Transaction Triggers: Automating Blockchain Actions

Transaction Trigger are triggers that can be set on the blockchain, which combine different transactions to fulfill certain conditions.

What are transaction triggers?

A blockchain is an individual set of data that can be thought about as distributed ledger. It is the basis for creating a network of individual information, such as a decentralized distributed ledger. As the name suggests, every block has information about transaction made over an agreed period of time and also has its own unique (hash) to distinguish it from other chain-chain members.

In the public ledger, repeated transactions made in the chain are only considered valid when the blockchain is updated to reflect them in the public ledger. It is necessary that they be validated by several members of network, called miners or validators, to be considered valid. This system is guaranteed security and transparency, since no one can change the data after it has been validated and written to the network. The system guarantees that there is no possibility of changing the data after an block has been valided and sent to the network.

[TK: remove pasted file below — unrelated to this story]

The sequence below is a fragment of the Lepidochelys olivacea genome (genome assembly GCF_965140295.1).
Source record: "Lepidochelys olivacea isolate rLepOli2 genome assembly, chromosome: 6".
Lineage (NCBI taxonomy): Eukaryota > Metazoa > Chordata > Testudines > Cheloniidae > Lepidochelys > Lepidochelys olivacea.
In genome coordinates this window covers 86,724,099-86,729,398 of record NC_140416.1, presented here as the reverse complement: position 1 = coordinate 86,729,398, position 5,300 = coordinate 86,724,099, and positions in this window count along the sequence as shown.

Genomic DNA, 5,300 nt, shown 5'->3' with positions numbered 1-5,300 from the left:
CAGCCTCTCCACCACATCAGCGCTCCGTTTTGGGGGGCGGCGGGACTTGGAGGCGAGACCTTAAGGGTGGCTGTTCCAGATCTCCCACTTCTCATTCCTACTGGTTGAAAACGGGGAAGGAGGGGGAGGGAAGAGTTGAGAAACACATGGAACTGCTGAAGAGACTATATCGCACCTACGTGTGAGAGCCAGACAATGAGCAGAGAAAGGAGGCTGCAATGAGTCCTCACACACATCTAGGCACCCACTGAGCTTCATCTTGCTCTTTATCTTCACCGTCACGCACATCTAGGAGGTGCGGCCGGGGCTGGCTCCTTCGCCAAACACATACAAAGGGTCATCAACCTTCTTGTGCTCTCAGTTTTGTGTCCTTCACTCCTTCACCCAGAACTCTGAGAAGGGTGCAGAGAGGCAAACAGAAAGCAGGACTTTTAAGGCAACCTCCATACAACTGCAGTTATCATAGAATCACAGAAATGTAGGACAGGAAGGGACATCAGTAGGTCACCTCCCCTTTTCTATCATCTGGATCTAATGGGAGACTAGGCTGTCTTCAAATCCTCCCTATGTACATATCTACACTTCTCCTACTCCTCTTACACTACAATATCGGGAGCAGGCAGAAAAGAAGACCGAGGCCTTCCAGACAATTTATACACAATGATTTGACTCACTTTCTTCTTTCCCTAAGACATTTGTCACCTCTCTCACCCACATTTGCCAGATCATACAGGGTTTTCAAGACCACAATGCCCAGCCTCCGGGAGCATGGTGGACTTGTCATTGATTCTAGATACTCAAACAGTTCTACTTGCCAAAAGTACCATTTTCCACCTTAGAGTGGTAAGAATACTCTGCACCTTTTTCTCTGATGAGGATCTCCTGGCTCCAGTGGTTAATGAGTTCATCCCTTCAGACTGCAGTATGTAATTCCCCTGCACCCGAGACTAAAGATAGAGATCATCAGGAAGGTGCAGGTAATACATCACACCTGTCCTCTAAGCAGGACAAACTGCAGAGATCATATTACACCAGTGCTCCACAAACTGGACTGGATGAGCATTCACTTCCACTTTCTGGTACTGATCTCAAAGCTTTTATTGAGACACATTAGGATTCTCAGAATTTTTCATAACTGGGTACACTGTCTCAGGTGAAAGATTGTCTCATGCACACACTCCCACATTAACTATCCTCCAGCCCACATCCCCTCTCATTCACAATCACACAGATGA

Because cryptocurrencies are volatile assets and prices can fluctuate too quickly, it can be important for users to react in time. Especially during negative market conditions, triggers eliminate the need for constant monitoring, which can be impractical and time-consuming.

Triggers can be set up that combine different transactions to execute when certain conditions are met.
This can also help provide additional convenience and assurance for users. On decentralized platforms, users can set a stop-loss order that triggers when the price of borrowed assets falls below a certain level to close their positions. This helps reduce losses and manage risk.

Alternatively, in bull markets or healthy market conditions, users can set trades to trigger automatically. For example, limit orders on a decentralized exchange can be used to take profits when bitcoin rises above the required price levels.

Related terms